But I can’t compete with iPods and TV shows and Facebook and Video Games, all of which are now available in portable form. When I was one of “these kids today”, my music was on 12″ vinyl records or eight-tracks that required a player the size of a cinder block. My phone was attached to the wall with a 12 foot cord. The school’s computer required punch cards and Video Games were as exciting as…uhm…Pong. But they did require more of a commitment because I had to drive to the mall to play them, a quarter at a time.

But I Digress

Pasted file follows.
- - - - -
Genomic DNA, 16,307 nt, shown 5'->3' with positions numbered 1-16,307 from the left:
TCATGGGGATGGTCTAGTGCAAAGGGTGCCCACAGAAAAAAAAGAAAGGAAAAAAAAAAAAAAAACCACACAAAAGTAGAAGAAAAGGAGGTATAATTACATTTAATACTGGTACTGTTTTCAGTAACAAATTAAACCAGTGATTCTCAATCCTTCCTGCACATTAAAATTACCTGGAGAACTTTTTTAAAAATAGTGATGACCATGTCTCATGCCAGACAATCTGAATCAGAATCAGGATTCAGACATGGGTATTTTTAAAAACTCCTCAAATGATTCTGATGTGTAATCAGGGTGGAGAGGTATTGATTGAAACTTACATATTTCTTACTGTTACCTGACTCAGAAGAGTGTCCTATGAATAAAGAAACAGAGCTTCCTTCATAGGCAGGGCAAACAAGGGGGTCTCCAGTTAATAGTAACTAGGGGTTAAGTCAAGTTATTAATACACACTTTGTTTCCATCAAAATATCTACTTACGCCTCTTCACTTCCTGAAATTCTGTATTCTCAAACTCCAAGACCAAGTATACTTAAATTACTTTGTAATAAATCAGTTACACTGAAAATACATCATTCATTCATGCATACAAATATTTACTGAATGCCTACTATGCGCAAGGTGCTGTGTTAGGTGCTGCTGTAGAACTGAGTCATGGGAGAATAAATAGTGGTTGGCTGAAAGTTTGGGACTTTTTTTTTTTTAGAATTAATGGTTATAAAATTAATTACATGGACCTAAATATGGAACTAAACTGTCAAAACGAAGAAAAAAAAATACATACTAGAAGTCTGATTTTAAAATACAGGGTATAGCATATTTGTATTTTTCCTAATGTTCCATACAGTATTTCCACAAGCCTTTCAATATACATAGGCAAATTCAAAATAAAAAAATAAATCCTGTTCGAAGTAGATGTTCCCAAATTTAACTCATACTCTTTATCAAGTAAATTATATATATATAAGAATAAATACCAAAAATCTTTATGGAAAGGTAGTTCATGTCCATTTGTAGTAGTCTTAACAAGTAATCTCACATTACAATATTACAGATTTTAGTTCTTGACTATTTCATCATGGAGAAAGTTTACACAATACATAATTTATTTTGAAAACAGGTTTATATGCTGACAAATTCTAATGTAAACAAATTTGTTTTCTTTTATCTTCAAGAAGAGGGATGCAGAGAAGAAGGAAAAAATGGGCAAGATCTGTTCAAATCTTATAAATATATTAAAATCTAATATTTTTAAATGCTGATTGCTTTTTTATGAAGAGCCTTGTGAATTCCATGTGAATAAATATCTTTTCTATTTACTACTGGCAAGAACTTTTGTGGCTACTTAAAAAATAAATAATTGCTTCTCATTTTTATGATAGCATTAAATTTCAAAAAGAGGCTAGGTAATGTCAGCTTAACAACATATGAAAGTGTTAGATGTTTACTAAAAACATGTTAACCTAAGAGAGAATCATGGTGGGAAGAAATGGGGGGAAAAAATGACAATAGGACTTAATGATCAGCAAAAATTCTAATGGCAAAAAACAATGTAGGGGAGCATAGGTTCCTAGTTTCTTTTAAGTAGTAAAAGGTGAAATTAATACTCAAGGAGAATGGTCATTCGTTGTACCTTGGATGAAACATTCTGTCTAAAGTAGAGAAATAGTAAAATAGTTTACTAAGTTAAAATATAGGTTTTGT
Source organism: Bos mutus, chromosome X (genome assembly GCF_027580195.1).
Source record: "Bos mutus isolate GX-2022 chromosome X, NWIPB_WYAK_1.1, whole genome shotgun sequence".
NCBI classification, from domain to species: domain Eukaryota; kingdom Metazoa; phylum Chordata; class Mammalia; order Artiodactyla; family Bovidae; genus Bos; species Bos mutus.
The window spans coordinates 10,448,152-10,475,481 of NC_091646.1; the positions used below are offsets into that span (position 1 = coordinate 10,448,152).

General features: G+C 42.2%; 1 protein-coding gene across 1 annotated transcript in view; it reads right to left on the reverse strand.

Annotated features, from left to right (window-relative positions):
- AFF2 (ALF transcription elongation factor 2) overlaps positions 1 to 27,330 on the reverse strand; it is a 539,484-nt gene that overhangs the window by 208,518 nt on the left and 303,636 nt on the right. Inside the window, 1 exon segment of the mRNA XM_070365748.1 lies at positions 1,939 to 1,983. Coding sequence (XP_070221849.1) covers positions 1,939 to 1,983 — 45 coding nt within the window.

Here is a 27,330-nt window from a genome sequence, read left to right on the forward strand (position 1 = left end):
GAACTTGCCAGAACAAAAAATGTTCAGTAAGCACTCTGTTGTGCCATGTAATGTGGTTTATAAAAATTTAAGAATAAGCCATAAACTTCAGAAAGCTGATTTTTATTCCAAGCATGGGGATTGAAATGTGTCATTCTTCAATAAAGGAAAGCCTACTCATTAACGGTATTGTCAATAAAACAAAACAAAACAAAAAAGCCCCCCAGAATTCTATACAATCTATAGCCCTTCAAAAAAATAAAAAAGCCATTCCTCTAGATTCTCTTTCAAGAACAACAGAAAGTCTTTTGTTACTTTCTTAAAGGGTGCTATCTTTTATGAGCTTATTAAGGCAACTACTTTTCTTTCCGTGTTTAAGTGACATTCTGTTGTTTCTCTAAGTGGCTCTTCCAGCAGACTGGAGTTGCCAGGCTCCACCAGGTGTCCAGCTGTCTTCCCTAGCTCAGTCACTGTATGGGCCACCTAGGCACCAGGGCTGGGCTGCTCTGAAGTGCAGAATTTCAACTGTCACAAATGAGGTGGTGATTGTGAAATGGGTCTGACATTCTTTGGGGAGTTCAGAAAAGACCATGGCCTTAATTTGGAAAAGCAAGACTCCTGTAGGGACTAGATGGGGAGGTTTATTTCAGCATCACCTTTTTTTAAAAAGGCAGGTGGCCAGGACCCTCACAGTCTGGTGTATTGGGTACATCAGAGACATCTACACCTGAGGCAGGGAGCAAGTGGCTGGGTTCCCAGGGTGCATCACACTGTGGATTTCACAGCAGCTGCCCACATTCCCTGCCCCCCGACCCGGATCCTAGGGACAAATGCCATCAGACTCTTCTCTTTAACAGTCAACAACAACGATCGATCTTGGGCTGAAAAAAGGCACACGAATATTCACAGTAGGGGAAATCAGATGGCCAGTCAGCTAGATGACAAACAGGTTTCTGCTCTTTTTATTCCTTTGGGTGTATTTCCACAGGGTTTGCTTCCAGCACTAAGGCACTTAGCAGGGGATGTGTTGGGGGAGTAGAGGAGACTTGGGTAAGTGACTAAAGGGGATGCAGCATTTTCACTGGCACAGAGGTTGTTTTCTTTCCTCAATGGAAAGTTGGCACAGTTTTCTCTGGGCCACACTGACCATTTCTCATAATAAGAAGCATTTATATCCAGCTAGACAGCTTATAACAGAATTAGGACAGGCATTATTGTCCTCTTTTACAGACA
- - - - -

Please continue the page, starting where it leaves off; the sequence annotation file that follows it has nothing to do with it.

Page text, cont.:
I am not suggesting that we actually write these kids off. They are, for the most part, good kids who did not get our best collective effort. There were too many boutique math options, too many feel-good moments and too many politicians involved in their education along the way. All of these chefs worked this stew and no one ever questioned if they knew how to cook.  The result is a generation of kids who were sent mixed signals, alternating curricula and tested to the brink of distraction. They were told to succeed by people who no idea what success should look like. They have been trained to memorize but not to think and, as a result, they require their education to come in concise, easy to memorize facts and figures and they become flustered and uncomfortable when asked to reason or infer. It’s not their fault but we have to help them graduate the very best that they can, fill out their FAFSA Scholarship forms and hope that their colleges and universities and employers can sort things out.